The English Gipsies and Their Language eBook

This eBook from the Gutenberg Project consists of approximately 247 pages of information about The English Gipsies and Their Language.

The juva, that sikkers her burk will sikker her bull.

“Free of her lips, free of her hips.”

He sims mandy dree the mui—­like a puvengro.

He resembles me—­like a potato.

Yeck hotchewitchi sims a waver as yeck bubby sims the waver.

One hedgehog is as like another as two peas.

He mored men dui.

He killed both of us.  A sarcastic expression.

I dicked their stadees an langis sherros.

I saw their hats on their heads.  Apropos of amazement at some very ordinary thing.

When you’ve tatti panni and rikker tutes kokero pash matto you can jal apre the wen sar a grai.

When you have brandy (spirits), and keep yourself half drunk, you can go through the winter like a horse.

CHAPTER VIII.  INDICATIONS OF THE INDIAN ORIGIN OF THE GIPSIES.

Boro Duvel, or “Great God,” an Old Gipsy term for Water—­Bishnoo or Vishnu, the Rain-God—­The Rain, called God’s Blood by Gipsies—­The Snow, “Angel’s Feathers.”—­Mahadeva—­Buddha—­The Simurgh—­The Pintni or Mermaid—­The Nag or Blind-Worm—­Nagari and Niggering—­The Nile—­Nats and Nautches, Naubat and Nobbet—­A Puncher—­Pitch, Piller and Pivlibeebee—­Quod—­Kishmet or Destiny—­The Koran in England—­“Sass”—­ Sherengro—­Sarserin—­Shali or Rice—­The Shaster in England—­The Evil Eye—­Sikhs—­Stan, Hindostan, Iranistan—­The true origin of Slang—­Tat, the Essence of Being—­Bahar and Bar—­The Origin of the Words Rom and Romni.—­Dom and Domni—­The Hindi tem—­Gipsy and Hindustani points of the Compass—­Salaam and Shulam—­Sarisham!—­The Cups—­Women’s treading on objects—­Horseflesh—­English and Foreign Gipsies—­Bohemian and Rommany.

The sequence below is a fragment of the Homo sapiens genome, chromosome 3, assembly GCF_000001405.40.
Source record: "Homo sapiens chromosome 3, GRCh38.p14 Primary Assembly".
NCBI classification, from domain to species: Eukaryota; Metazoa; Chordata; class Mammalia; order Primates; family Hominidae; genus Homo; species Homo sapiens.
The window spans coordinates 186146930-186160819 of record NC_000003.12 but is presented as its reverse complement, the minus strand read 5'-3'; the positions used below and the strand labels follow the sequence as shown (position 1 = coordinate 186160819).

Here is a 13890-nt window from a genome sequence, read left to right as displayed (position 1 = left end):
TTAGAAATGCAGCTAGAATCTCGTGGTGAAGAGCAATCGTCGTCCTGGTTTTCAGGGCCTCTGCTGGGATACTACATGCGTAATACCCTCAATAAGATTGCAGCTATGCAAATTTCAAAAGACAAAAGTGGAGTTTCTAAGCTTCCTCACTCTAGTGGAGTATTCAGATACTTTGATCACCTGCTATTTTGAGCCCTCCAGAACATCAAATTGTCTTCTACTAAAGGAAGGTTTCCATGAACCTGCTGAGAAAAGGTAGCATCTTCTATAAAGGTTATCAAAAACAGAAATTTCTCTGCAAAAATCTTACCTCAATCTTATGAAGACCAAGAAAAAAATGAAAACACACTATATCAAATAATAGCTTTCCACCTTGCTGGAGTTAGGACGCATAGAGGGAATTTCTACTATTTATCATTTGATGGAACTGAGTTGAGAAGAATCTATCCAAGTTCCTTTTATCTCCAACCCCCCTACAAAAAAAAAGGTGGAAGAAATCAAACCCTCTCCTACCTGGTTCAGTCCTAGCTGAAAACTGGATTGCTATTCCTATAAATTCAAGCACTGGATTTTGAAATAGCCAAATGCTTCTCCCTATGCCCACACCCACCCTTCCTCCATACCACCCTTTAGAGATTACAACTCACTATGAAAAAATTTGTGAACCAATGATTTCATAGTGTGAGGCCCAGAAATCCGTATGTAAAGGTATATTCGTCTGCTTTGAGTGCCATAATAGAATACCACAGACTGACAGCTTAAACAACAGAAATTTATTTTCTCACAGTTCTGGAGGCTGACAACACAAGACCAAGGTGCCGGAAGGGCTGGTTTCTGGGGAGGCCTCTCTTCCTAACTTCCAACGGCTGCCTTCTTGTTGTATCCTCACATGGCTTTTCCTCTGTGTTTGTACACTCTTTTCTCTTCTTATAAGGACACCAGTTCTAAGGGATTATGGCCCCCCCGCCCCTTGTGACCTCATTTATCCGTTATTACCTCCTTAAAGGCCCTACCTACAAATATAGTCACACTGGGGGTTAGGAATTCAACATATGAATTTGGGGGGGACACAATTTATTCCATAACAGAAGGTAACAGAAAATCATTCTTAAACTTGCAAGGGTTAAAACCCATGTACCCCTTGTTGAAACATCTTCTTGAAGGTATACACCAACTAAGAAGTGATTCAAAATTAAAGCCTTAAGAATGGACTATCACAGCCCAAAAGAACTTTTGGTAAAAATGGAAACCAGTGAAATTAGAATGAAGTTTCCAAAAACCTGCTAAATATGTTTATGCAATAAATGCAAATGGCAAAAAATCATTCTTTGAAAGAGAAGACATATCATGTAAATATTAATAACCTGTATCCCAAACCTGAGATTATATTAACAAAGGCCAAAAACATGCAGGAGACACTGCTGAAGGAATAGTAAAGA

A learned Sclavonian—­Michael von Kogalnitschan—­has said of Rommany, that he found it interesting to be able to study a Hindu dialect in the heart of Europe.  He is quite right; but as mythology far surpasses any philology in interest, as regards its relations to poetry, how much more wonderful is it to find—­to-day in England—­traces of the tremendous avatars, whose souls were gods, long ago in India.  And though these traces be faint, it is still apparent enough that they really exist.

One day an old Gipsy, who is said to be more than usually “deep” in Rommany, and to have had unusual opportunity for acquiring such knowledge from Gipsies older and deeper than himself, sent word to me, to know if “the rye” was aware that Boro Duvel, or the Great God, was an old Rommany expression for water?  I thought that this was a singular message to come from a tent at Battersea, and asked my special Gipsy factotum, why God should be called water, or water, God?  And he replied in the following words: 

“Panni is the Boro Duvel, and it is Bishnoo or Vishnoo, because it pells alay from the Boro Duvel. ’Vishnu is the Boro Duvel then?’—­Avali.  There can’t be no stretch adoi—­can there, rya?  Duvel is Duvel all the world over—­but by the right formation, Vishnoo is the Duvel’s ratt.  I’ve shuned adovo but dusta cheiruses.  An’ the snow is poris, that jals from the angels’ winguses.  And what I penned, that Bishnoo is the Duvel’s ratt, is puro Rommanis, and jinned by saw our foki.” {110}

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The English Gipsies and Their Language from Project Gutenberg. Public domain.
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